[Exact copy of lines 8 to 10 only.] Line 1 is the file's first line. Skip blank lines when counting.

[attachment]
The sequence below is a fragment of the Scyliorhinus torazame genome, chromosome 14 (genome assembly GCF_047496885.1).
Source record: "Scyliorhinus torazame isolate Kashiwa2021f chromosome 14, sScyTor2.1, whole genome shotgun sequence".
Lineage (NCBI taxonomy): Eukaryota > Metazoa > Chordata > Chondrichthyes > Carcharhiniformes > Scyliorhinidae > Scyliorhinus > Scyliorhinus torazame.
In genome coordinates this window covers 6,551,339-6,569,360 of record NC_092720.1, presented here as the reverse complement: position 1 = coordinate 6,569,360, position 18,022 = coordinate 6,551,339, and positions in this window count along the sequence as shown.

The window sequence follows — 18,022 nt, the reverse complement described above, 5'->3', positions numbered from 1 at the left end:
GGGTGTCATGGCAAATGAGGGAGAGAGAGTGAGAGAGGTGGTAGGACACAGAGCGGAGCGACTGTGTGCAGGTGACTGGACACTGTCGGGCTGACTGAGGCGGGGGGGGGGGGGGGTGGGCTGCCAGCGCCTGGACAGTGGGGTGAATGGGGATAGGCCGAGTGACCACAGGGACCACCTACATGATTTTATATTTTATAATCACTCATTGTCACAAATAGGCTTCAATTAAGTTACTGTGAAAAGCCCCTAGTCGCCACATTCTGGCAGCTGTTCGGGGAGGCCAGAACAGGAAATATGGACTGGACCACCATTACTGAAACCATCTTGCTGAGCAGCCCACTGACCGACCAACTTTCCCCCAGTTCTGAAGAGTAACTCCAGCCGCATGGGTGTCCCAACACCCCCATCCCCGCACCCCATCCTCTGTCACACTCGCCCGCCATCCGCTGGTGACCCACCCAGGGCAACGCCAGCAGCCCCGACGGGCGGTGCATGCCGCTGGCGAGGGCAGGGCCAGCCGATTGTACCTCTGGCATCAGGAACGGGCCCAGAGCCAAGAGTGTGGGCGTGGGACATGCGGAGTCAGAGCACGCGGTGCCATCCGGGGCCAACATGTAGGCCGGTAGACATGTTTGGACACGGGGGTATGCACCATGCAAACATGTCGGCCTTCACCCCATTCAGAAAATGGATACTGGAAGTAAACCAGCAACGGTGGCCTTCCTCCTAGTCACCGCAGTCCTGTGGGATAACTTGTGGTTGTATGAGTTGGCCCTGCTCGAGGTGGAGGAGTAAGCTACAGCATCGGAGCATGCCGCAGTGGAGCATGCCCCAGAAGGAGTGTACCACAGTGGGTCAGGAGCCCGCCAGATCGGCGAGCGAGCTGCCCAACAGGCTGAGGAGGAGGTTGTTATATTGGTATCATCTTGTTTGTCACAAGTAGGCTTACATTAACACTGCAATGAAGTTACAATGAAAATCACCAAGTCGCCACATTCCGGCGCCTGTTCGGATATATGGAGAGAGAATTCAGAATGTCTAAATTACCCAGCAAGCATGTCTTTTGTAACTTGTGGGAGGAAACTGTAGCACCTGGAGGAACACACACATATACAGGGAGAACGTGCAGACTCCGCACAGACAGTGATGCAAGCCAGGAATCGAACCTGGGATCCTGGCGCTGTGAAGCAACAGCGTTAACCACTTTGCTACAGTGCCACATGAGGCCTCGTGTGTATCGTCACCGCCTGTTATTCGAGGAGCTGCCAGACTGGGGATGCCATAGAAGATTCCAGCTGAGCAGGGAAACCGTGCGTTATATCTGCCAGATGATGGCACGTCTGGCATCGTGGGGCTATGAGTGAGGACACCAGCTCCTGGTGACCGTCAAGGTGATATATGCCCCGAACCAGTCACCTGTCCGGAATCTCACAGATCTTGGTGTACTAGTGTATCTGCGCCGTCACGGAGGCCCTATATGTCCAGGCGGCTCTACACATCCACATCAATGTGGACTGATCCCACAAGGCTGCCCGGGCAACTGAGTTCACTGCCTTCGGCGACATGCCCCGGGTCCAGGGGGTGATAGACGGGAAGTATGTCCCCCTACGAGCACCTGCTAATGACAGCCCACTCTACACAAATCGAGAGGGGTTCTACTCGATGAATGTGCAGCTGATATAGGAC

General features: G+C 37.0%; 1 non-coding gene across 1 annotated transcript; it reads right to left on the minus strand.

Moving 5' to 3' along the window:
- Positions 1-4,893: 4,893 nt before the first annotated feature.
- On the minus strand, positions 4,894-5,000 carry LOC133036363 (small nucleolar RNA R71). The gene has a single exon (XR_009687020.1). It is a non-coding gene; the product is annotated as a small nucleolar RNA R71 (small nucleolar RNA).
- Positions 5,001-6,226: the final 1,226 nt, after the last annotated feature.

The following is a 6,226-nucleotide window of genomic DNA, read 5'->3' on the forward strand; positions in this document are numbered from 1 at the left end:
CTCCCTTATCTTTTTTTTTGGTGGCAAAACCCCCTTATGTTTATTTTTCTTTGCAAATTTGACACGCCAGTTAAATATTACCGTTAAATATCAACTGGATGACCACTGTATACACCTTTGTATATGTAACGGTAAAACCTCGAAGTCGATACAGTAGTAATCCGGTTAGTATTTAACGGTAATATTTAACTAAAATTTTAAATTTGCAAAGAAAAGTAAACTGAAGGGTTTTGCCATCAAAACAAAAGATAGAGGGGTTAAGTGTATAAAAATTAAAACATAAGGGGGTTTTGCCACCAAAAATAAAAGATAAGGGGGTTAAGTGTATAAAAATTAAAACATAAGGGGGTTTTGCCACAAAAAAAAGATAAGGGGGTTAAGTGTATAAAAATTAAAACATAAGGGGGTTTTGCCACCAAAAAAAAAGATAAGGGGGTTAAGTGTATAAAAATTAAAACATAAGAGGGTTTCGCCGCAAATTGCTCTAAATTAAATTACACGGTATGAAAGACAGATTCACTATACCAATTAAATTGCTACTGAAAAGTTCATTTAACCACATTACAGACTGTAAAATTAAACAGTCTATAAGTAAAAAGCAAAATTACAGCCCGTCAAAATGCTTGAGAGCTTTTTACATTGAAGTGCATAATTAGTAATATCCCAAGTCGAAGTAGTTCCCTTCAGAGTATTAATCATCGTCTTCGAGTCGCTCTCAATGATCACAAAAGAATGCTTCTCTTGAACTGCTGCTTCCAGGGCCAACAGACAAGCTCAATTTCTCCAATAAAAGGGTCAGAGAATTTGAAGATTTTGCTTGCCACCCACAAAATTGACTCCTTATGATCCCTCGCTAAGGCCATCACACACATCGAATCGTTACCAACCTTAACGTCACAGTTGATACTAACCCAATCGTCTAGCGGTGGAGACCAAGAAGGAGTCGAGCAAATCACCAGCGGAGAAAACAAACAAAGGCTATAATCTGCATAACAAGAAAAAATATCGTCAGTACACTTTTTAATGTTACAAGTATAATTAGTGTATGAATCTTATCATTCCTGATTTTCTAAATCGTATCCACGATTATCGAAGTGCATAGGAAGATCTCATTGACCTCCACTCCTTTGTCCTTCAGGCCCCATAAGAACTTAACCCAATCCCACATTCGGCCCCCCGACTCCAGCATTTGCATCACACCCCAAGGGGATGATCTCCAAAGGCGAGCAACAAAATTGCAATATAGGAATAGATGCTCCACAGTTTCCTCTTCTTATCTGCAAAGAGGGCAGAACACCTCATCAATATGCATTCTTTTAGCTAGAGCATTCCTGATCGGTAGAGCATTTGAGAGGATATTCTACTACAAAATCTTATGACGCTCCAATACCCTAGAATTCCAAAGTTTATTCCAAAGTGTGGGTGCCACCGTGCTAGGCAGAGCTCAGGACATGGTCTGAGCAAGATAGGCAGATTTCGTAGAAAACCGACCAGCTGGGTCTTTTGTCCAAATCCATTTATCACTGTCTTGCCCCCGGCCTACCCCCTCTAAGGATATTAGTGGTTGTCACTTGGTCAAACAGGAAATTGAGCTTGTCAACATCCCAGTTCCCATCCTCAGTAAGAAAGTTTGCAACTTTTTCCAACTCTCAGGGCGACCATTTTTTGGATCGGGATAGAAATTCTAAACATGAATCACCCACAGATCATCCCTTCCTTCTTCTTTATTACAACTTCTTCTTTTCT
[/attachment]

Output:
Moving 5' to 3' along the window:
- Positions 1-4,893: 4,893 nt before the first annotated feature.
- On the minus strand, positions 4,894-5,000 carry LOC133036363 (small nucleolar RNA R71). The gene has a single exon (XR_009687020.1). It is a non-coding gene; the product is annotated as a small nucleolar RNA R71 (small nucleolar RNA).